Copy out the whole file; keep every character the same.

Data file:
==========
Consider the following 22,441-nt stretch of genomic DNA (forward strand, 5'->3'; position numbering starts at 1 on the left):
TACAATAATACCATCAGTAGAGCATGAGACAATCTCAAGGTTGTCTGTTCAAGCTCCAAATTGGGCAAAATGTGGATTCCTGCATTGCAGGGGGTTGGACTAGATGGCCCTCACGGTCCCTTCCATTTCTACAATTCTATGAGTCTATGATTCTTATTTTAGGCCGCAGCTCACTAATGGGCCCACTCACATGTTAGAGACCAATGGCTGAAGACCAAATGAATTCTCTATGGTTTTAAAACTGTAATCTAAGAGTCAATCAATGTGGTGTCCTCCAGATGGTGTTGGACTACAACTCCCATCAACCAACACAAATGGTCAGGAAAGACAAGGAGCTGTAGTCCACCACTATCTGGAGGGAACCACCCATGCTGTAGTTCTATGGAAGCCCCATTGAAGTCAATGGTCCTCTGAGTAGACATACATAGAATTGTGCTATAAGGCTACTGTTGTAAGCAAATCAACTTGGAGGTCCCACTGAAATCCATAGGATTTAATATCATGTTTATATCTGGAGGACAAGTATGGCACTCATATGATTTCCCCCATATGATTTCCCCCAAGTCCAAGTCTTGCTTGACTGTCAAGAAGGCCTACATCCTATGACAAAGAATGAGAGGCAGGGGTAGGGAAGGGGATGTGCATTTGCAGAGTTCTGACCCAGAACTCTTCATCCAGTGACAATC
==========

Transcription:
Consider the following 22,441-nt stretch of genomic DNA (forward strand, 5'->3'; position numbering starts at 1 on the left):
TACAATAATACCATCAGTAGAGCATGAGACAATCTCAAGGTTGTCTGTTCAAGCTCCAAATTGGGCAAAATGTGGATTCCTGCATTGCAGGGGGTTGGACTAGATGGCCCTCACGGTCCCTTCCATTTCTACAATTCTATGAGTCTATGATTCTTATTTTAGGCCGCAGCTCACTAATGGGCCCACTCACATGTTAGAGACCAATGGCTGAAGACCAAATGAATTCTCTATGGTTTTAAAACTGTAATCTAAGAGTCAATCAATGTGGTGTCCTCCAGATGGTGTTGGACTACAACTCCCATCAACCAACACAAATGGTCAGGAAAGACAAGGAGCTGTAGTCCACCACTATCTGGAGGGAACCACCCATGCTGTAGTTCTATGGAAGCCCCATTGAAGTCAATGGTCCTCTGAGTAGACATACATAGAATTGTGCTATAAGGCTACTGTTGTAAGCAAATCAACTTGGAGGTCCCACTGAAATCCATAGGATTTAATATCATGTTTATATCTGGAGGACAAGTATGGCACTCATATGATTTCCCCCATATGATTTCCCCCAAGTCCAAGTCTTGCTTGACTGTCAAGAAGGCCTACATCCTATGACAAAGAATGAGAGGCAGGGGTAGGGAAGGGGATGTGCATTTGCAGAGTTCTGACCCAGAACTCTTCATCCAGTGACAATC